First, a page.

Abstract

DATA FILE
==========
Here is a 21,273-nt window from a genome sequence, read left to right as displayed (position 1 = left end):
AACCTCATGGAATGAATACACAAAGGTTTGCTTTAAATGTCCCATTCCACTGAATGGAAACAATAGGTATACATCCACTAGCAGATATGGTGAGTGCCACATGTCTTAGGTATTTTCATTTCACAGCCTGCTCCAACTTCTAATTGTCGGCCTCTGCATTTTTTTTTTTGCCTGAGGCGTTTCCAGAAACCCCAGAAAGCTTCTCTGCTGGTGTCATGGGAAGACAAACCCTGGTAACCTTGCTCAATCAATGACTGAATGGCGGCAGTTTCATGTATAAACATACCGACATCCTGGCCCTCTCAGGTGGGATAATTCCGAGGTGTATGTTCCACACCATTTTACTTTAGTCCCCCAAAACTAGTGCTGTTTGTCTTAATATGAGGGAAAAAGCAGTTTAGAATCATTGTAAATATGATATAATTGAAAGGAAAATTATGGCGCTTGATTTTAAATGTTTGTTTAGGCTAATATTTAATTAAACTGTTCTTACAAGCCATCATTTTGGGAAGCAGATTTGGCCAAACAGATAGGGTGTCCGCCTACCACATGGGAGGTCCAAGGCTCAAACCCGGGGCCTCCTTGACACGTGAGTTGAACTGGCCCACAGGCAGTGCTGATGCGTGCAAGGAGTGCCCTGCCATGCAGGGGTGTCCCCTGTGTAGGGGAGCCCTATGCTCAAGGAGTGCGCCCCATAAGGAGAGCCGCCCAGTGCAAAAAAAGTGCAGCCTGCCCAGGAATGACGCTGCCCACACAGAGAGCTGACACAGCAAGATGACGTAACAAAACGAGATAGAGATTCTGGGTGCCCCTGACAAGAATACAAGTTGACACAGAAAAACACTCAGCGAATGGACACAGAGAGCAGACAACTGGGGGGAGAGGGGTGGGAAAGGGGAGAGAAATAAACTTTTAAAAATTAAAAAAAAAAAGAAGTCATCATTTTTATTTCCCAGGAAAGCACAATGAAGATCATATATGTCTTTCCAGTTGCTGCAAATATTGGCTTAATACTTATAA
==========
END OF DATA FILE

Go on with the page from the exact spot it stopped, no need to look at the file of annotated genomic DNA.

The Ach'uaine hybrids of northern Scotland form a suite of Caledonian minor intrusions with a wide range of cogenetic compositions, ranging from mantle-derived mafic shosonite chemically similar to the lamprophyres of the region, through syenites comparable to the rare Caledonian syenites, to granites typical of the local Newer Granites. They therefore provide a hitherto unsuspected direct link between these major Caledonian magma types and suggest that the Newer Granites in the Northern Highlands may have mantle-derived parental components of subduction-related, shoshonitic affinity. Shoshonite to granite fractionation is thought to have proceeded within a compositionally stratified Caledonian magma chamber. Chemical data, including rare earth element analyses, demonstrate the control of crystal fractionation, but the wide range of silica saturation may imply a significant crustal input.

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